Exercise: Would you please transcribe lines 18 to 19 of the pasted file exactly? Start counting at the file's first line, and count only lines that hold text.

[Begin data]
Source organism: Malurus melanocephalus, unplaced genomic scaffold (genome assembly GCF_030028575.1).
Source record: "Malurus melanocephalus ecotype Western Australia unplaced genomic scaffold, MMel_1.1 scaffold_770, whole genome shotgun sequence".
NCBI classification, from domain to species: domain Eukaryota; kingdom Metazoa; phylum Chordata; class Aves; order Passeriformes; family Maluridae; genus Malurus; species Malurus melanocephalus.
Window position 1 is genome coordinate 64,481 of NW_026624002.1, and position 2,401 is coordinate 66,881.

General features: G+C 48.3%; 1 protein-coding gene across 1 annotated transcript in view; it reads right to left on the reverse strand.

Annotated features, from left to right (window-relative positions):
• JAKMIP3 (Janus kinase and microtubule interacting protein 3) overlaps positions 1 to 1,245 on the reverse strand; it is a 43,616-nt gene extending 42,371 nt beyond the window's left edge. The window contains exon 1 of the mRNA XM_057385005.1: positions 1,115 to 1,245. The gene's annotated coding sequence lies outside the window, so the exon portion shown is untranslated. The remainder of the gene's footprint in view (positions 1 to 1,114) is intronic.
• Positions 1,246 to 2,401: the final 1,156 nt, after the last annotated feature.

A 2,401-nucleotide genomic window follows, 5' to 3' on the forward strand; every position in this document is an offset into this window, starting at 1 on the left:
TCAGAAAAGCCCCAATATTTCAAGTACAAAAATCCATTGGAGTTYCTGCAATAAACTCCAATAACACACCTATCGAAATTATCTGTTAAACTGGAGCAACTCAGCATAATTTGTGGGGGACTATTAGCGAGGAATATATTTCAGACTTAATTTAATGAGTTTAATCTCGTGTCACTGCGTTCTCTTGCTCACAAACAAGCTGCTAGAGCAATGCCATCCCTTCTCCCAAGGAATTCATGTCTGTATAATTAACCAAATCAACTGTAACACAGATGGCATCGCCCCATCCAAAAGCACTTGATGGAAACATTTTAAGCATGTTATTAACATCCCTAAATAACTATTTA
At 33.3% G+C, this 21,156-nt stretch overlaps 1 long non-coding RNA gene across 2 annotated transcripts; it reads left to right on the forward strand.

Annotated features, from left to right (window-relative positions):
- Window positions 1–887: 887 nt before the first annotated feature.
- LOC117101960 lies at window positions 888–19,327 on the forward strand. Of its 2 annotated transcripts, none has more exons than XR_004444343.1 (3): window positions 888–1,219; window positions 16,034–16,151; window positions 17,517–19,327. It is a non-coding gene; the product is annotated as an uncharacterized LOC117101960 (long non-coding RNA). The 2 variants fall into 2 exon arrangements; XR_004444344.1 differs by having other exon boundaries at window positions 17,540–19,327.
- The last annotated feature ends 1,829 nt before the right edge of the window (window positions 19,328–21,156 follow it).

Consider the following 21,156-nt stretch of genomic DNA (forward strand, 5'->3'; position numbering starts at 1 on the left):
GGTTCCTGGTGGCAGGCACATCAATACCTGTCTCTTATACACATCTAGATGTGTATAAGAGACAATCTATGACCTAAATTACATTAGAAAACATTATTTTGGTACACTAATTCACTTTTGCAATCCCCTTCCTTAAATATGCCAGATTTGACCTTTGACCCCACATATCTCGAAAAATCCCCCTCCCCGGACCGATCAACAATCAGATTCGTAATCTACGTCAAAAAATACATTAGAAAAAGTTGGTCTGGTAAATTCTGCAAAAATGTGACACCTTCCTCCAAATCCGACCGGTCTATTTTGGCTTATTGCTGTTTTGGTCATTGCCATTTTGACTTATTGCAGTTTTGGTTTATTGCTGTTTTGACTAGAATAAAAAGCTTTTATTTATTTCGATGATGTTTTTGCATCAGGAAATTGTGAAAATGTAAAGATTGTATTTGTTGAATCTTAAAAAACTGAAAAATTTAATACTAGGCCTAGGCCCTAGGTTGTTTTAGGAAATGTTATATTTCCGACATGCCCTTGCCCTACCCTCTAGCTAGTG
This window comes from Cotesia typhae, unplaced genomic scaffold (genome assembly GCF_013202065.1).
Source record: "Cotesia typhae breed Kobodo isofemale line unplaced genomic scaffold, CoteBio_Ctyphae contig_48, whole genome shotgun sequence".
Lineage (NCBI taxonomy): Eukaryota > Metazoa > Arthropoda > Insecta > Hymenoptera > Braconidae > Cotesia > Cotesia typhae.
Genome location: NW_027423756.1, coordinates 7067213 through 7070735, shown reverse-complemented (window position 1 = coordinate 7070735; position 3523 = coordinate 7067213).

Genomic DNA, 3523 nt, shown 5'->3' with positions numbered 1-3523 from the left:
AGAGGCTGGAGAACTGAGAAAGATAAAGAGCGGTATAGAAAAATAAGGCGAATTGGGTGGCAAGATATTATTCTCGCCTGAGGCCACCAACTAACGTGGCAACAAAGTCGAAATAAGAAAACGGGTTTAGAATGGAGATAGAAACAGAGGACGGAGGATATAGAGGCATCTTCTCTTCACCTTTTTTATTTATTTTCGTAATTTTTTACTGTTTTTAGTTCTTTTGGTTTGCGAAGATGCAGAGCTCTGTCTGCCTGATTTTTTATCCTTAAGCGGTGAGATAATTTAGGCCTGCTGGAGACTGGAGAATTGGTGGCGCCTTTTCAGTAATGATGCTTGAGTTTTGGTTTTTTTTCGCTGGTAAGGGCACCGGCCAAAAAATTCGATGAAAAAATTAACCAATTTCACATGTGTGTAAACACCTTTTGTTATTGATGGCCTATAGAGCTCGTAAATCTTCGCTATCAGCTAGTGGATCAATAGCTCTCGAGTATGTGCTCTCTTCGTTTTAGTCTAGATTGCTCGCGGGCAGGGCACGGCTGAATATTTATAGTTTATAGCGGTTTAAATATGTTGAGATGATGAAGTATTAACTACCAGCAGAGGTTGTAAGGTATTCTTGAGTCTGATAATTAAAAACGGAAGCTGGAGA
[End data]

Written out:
This window comes from Cotesia typhae, unplaced genomic scaffold (genome assembly GCF_013202065.1).
Source record: "Cotesia typhae breed Kobodo isofemale line unplaced genomic scaffold, CoteBio_Ctyphae contig_48, whole genome shotgun sequence".